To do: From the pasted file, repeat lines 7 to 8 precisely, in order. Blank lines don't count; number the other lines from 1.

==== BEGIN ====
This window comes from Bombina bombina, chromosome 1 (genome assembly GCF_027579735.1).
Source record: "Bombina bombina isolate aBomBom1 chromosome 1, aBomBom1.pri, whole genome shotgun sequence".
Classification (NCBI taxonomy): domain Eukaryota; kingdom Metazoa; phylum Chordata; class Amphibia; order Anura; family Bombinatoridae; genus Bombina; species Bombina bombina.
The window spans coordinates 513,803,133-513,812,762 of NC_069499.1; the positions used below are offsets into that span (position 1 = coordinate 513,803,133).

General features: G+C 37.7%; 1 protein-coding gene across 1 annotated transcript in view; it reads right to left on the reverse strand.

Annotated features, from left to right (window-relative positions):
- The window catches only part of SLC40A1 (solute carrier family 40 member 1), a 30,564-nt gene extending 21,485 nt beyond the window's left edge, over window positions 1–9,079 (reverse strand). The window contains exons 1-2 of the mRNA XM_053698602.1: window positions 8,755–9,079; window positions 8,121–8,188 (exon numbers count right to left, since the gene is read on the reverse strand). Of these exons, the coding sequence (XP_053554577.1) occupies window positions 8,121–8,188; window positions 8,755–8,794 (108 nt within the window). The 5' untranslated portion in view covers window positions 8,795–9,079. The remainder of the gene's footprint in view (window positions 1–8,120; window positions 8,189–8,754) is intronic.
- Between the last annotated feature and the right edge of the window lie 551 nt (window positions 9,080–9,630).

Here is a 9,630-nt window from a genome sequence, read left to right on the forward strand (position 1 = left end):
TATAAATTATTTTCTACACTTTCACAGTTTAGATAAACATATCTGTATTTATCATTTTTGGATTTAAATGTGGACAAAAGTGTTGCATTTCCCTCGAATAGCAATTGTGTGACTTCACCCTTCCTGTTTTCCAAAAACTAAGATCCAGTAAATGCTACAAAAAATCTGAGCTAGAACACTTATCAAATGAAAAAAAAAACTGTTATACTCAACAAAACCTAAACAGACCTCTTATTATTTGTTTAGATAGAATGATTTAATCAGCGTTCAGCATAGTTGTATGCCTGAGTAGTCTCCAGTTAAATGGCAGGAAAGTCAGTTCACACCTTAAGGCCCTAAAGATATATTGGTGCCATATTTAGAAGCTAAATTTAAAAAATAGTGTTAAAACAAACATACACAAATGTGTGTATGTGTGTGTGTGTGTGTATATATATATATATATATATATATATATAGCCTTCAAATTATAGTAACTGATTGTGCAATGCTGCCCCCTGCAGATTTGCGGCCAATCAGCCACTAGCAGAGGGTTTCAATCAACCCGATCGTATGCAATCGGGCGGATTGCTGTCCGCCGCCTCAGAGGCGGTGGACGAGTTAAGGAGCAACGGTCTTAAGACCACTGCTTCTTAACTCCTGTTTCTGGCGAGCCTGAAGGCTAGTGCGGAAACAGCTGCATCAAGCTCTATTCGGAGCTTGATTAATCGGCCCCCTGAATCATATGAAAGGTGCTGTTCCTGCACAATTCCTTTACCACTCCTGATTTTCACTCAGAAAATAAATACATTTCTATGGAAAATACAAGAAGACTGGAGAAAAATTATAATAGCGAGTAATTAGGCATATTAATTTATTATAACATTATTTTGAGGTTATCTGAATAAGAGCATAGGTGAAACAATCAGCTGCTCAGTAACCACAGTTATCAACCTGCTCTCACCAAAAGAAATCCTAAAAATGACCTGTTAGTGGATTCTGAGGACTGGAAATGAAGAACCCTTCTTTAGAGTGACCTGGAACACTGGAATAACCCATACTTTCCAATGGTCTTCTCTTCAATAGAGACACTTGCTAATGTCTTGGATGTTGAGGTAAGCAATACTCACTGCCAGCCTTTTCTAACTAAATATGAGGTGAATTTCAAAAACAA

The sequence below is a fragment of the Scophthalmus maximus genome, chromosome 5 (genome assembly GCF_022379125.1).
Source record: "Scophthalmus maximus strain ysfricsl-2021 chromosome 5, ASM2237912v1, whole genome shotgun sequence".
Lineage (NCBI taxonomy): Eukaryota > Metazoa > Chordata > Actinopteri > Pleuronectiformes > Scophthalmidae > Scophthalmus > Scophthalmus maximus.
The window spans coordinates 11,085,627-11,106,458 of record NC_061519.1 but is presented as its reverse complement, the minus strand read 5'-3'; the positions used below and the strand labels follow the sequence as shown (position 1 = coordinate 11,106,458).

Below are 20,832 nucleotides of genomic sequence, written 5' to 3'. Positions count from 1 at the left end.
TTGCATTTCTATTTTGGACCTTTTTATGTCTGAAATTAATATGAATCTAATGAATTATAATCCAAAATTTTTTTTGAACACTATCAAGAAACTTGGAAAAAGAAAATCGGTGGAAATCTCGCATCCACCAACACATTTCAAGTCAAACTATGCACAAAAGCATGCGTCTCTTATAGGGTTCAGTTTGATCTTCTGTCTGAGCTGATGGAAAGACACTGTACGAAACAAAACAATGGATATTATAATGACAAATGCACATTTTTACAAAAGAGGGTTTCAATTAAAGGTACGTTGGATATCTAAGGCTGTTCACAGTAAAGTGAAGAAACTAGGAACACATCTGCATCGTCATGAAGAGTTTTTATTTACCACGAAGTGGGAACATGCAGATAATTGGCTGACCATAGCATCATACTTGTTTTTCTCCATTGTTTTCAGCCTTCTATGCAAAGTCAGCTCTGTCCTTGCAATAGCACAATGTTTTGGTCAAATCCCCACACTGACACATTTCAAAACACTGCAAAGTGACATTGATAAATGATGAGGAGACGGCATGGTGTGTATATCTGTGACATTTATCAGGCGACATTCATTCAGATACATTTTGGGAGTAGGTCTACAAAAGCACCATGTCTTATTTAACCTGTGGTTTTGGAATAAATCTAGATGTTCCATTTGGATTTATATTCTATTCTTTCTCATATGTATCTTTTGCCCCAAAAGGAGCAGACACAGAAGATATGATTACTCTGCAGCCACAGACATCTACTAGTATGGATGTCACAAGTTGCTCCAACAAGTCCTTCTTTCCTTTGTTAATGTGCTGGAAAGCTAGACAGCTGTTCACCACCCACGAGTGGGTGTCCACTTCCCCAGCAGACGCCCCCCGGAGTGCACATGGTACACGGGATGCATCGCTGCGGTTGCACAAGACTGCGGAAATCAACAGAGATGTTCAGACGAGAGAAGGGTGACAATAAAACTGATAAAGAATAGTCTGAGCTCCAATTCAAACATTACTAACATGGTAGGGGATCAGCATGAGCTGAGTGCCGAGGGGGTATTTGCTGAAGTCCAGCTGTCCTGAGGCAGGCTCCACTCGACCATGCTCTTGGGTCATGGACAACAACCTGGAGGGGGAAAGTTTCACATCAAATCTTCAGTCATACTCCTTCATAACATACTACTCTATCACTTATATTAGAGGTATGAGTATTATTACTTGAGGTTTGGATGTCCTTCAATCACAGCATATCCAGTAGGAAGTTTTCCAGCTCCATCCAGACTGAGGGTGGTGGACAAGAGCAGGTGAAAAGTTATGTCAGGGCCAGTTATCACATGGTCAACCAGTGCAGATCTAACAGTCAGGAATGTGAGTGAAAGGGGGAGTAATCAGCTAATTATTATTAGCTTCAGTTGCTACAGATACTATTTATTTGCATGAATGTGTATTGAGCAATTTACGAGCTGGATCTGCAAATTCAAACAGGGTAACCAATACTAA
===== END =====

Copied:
- The window catches only part of SLC40A1 (solute carrier family 40 member 1), a 30,564-nt gene extending 21,485 nt beyond the window's left edge, over window positions 1–9,079 (reverse strand). The window contains exons 1-2 of the mRNA XM_053698602.1: window positions 8,755–9,079; window positions 8,121–8,188 (exon numbers count right to left, since the gene is read on the reverse strand). Of these exons, the coding sequence (XP_053554577.1) occupies window positions 8,121–8,188; window positions 8,755–8,794 (108 nt within the window). The 5' untranslated portion in view covers window positions 8,795–9,079. The remainder of the gene's footprint in view (window positions 1–8,120; window positions 8,189–8,754) is intronic.
- Between the last annotated feature and the right edge of the window lie 551 nt (window positions 9,080–9,630).